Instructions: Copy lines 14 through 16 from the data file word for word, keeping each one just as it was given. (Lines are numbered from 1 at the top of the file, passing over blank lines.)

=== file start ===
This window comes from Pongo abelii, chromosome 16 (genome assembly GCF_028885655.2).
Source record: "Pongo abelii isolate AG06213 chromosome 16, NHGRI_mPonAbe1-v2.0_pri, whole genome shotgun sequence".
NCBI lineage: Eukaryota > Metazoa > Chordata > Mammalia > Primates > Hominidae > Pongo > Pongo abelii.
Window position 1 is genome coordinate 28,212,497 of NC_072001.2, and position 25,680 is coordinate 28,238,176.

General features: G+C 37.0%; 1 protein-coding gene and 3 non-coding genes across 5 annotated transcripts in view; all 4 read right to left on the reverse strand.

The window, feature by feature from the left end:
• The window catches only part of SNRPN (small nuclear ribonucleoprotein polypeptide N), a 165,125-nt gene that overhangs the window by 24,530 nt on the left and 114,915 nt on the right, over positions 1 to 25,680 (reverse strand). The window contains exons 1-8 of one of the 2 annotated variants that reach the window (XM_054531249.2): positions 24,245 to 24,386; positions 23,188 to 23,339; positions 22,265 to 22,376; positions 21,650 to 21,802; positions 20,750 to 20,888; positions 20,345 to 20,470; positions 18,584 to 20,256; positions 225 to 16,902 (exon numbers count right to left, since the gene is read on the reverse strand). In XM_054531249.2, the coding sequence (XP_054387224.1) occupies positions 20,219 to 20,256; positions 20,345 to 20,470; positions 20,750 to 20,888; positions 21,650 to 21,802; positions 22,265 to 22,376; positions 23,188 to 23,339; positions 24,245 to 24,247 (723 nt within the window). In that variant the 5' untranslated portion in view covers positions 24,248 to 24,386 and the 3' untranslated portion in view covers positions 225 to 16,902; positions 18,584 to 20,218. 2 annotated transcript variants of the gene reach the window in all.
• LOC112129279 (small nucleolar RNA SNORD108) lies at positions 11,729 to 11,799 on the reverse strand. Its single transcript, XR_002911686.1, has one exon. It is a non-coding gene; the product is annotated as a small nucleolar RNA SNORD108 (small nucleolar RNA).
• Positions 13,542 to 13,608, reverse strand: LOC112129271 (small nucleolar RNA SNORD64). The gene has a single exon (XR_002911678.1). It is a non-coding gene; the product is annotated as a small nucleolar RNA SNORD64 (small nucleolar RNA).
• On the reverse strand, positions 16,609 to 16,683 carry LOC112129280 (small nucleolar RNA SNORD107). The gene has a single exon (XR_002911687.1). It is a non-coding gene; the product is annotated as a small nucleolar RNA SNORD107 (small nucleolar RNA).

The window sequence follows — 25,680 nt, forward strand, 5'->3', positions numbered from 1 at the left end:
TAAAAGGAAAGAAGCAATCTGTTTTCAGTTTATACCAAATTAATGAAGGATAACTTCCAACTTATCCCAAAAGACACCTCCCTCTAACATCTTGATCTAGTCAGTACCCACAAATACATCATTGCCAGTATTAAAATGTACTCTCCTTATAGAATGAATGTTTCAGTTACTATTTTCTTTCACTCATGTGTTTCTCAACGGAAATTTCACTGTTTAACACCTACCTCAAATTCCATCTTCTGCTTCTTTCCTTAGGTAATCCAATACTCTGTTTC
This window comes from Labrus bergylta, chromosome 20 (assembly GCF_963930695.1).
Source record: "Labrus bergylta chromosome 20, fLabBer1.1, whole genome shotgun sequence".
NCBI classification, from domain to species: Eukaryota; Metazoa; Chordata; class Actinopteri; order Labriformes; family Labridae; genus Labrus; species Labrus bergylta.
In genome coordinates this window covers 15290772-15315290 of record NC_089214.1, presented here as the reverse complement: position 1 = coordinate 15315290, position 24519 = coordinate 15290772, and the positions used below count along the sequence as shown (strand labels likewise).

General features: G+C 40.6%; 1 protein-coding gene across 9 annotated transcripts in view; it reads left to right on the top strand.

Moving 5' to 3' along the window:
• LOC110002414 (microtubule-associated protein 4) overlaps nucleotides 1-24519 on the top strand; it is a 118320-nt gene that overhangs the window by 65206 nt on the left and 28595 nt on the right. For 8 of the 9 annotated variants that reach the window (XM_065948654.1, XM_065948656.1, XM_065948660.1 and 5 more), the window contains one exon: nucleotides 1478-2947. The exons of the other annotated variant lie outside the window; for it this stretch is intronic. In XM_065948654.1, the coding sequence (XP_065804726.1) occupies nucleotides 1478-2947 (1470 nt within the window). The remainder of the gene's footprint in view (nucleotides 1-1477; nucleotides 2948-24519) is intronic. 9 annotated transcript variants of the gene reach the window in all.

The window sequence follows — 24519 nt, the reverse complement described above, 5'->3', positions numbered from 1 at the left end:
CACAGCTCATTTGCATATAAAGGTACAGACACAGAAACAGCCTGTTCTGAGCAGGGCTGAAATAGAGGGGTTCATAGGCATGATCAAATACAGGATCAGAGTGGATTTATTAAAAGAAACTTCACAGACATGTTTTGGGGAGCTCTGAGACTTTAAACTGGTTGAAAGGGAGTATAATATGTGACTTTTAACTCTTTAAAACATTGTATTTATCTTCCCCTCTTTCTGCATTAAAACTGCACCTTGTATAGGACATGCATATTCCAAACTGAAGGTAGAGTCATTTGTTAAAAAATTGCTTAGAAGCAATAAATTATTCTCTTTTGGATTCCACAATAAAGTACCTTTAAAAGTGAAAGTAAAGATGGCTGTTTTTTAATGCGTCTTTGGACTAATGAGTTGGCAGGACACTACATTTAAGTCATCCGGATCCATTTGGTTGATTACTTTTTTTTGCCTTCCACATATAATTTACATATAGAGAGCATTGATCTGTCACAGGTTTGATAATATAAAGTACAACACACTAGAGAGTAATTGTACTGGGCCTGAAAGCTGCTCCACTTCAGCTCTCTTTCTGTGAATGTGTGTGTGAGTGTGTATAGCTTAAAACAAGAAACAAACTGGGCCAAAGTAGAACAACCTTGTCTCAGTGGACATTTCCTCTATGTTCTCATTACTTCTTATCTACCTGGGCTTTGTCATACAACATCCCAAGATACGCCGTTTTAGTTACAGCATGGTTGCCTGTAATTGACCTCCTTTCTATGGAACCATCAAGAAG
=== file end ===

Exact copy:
Source record: "Labrus bergylta chromosome 20, fLabBer1.1, whole genome shotgun sequence".
NCBI classification, from domain to species: Eukaryota; Metazoa; Chordata; class Actinopteri; order Labriformes; family Labridae; genus Labrus; species Labrus bergylta.
In genome coordinates this window covers 15290772-15315290 of record NC_089214.1, presented here as the reverse complement: position 1 = coordinate 15315290, position 24519 = coordinate 15290772, and the positions used below count along the sequence as shown (strand labels likewise).